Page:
Top Tips for Parents of Music Students


Top Tips for Parents of Music Students


Parents play a crucial role in their child’s musical development. Parents who are involved in their child’s music education have a noticeable impact on how quickly a music student learns new musical skills and achieves their music goals.


Here are 4 ways parents can be involved in their child’s music education:


  • Be present at the end of music lessons

  • Prioritize daily practice

  • Understand the importance of music lessons

  • Trust the teacher’s guidance


Be Present at the End of Music Lessons


Our most successful music students have parents who are present a few minutes before the end of every lesson. Teachers use this time to provide guidance to the parents on the skills that need attention and emphasize which playing exercises will facilitate the greatest improvement.


This is also a great time for parents to provide feedback to the music teachers. Music teachers only hear the student play for 30 to 60 minutes per week, whereas parents have the opportunity to hear the student play throughout the week. Perhaps the student has an affinity for certain composers or music periods. Or they notice their child struggling with a particular section of a piece. This is a great time to compare notes with the music teacher and allows the music teacher to shape music lessons accordingly.


Prioritize Daily Practice


Parents of stellar music students recognize the importance of practice. They understand that music students have to persist through countless hours of practice in order to deliver a 5-minute piece, performed with great technical skill, for a performance.


Practice, at its core, is essentially the homework that a music teacher has assigned and there is an expectation that the homework will be completed daily. The important word to emphasize is “daily”. Parents who prioritize daily practice know that the hours of practice quickly add up and will affect how quickly a student builds muscle memory, masters technical skills, anticipates and memorizes portions of music, and develops musicianship skills. Let’s do some quick math:


A 6-year old who practices 20 minutes a day, daily, accumulates 7300 minutes of practice or 122 hours of practice per year.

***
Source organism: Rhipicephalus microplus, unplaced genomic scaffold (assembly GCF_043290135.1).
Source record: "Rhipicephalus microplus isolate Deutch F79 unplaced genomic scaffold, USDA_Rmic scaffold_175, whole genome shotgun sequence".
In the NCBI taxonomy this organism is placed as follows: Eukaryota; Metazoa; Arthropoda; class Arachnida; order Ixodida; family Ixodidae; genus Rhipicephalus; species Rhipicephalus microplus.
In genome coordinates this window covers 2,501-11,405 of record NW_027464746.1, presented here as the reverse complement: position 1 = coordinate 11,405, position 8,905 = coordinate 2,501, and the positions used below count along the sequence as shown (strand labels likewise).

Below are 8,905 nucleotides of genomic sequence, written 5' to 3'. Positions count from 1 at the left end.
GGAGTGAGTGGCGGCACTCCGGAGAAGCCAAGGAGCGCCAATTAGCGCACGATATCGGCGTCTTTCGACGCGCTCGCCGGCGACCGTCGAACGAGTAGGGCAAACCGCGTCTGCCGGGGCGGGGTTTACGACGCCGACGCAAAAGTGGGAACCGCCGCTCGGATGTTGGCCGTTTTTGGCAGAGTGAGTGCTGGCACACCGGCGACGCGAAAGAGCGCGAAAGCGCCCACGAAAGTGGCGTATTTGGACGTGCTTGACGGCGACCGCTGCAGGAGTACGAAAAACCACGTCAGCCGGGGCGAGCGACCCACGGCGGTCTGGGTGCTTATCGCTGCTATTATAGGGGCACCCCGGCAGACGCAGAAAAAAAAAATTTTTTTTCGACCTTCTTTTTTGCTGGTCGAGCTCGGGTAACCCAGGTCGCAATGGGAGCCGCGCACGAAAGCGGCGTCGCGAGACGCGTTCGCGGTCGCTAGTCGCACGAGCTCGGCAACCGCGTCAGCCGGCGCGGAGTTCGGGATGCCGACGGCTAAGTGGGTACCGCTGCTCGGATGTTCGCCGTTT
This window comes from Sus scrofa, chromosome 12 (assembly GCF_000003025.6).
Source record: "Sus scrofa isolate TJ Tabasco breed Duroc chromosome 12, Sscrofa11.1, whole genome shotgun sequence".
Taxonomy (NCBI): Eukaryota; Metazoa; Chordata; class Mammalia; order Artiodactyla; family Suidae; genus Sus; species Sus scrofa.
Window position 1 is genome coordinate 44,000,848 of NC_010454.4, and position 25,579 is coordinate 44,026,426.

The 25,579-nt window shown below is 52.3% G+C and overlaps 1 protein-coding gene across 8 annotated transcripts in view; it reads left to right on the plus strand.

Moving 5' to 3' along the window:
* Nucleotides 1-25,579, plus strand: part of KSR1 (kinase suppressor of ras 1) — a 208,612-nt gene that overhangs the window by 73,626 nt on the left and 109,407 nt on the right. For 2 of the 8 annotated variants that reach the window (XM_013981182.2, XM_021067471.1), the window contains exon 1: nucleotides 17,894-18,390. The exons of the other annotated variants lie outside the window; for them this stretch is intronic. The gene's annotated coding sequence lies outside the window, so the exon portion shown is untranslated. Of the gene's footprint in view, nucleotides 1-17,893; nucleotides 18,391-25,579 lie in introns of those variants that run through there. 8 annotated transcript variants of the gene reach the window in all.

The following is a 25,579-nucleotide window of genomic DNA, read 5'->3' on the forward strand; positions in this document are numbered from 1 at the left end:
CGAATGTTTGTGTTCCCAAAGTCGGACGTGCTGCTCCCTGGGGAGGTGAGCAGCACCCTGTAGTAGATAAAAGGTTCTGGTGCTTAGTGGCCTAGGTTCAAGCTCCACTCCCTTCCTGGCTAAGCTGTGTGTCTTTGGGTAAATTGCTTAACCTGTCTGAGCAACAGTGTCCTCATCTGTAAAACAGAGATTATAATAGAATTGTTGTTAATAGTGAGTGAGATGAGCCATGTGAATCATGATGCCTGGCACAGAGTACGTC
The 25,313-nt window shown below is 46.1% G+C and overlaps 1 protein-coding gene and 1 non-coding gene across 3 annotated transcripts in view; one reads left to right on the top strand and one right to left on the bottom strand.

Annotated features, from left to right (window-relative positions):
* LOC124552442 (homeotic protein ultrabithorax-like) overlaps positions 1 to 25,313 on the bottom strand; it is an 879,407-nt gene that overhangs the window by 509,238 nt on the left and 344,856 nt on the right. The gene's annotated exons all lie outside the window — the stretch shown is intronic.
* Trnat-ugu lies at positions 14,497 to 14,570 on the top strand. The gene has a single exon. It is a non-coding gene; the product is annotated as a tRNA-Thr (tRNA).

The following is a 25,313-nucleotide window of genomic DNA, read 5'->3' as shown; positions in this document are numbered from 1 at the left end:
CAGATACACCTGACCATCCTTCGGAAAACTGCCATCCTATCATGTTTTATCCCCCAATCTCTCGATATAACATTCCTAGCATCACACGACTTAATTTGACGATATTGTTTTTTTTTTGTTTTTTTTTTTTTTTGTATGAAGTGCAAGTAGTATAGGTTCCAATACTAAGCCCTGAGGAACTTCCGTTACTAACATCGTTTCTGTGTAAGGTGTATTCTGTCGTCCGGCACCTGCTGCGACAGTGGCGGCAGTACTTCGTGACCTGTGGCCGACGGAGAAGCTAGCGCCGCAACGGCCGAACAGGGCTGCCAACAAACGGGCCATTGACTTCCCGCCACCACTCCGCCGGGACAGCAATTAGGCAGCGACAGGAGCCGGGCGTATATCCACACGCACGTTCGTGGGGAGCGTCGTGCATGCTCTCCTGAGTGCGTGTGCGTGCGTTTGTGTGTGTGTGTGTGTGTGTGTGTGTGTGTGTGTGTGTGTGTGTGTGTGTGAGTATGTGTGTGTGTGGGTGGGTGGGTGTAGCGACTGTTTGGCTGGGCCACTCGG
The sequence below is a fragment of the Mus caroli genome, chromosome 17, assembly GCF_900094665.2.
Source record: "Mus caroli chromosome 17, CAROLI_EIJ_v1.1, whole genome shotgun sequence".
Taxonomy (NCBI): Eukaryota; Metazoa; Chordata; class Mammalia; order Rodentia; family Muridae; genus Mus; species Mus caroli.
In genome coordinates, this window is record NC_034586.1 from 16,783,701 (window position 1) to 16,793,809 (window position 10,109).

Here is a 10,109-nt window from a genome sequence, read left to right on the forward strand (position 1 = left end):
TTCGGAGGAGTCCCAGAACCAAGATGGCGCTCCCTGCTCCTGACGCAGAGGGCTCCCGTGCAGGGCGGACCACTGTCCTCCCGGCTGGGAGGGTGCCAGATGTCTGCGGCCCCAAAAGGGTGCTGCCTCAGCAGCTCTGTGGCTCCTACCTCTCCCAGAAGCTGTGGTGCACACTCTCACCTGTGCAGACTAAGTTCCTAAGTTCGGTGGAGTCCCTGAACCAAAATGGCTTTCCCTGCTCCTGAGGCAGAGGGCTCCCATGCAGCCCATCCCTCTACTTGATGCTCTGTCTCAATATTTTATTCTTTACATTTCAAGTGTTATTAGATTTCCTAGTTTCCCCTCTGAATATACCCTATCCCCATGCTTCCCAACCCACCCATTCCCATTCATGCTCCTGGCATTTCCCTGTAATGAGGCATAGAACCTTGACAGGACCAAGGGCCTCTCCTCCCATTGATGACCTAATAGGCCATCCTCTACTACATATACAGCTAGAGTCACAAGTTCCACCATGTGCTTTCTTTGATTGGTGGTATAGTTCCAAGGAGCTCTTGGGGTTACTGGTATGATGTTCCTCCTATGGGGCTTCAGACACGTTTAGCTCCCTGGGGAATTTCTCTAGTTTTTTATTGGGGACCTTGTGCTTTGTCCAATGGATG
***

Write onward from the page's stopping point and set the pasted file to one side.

A 6-year old who practices 20 minutes a day for 209 days a year (4 days a week) accumulates 4180 minutes or 70 hours of practice per year.


A 6-year old who practices 20 minutes a day for 104 days a year (2 days a week) accumulates 2080 minutes or 35 hours of practice per year.


The contrast in the numbers become more pronounced as the length of practice time increases to an hour of practice per day.


Understand the Importance of Music Lessons


Our best music students rarely miss a lesson. If they miss a lesson, parents work with the teacher to reschedule the missed lesson, whether it is online or in-person, so that students do not lose momentum. By placing a high value on music lessons, parents set the same expectations as they would for attending class at school..


To get the most out of the music teacher’s time, lessons should start and end on time. If students consistently arrive 5 minutes late, a significant amount of valuable teaching time is lost.


Trust the Teacher’s Guidance


We love parents who work closely with our music teachers and who trust the teacher’s instruction. A music teacher’s guidance is especially important in determining a student’s readiness for:


  • Taking the Royal Conservatory of Music (RCM) exam

  • Performing in a recital

  • Competing in a music competition

  • Learning a challenging new piece of music.


Music teachers may suggest longer lessons, especially when it comes to the advanced RCM levels where pieces can be greater than 7 minutes long. They might recommend extra lessons in preparation for a music program audition, RCM exam or music competition.


Parents need to keep in mind that the role of a music teacher isn’t simply to guide a student so that they would pass an exam, but rather teach a music student to deliver a high quality performance and to truly embody the words “musician”. This is why our music school’s students have won awards at numerous regional music competitions and our RCM exam average is consistently higher than the national average across all instruments and levels.


In summary, we love it when parents actively participate in their child’s music education. There is nothing stronger than when a parent, teacher, and student work together as one unit to attain a common goal. Communicating regularly with the music teacher, setting expectations of daily practice, valuing and prioritizing music lessons, and trusting the teacher’s guidance are great ways for a parent to engage in their child’s music education. Just as a gardener encourages faster and more abundant plant growth by nurturing plants with pruning, watering, and nutrients, a supportive parent helps enrich and produce a more fruitful experience - resulting in a student maximizing their full musical potential.



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